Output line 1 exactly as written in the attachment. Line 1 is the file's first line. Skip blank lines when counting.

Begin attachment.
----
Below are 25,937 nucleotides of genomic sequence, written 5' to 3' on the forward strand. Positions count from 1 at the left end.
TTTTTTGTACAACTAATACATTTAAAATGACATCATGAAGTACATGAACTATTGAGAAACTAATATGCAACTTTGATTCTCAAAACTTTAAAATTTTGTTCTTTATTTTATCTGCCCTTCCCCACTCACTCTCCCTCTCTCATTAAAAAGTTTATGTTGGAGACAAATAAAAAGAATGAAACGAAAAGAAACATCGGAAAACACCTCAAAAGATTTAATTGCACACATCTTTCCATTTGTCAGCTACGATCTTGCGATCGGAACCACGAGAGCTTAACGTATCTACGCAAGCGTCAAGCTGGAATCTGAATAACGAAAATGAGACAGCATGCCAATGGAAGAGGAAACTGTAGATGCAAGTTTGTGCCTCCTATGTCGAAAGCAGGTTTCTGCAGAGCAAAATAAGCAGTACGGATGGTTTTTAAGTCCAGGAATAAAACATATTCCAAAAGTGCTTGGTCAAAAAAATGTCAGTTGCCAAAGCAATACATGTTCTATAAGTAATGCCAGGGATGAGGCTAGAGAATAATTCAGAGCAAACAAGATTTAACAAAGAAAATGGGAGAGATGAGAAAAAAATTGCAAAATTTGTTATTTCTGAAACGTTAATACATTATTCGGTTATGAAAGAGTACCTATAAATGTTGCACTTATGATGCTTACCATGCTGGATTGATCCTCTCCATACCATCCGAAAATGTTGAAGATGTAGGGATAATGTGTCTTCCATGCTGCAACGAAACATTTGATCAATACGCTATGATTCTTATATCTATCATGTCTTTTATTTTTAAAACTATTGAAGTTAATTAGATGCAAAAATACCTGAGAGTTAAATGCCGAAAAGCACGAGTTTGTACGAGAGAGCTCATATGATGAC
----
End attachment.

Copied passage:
Below are 25,937 nucleotides of genomic sequence, written 5' to 3' on the forward strand. Positions count from 1 at the left end.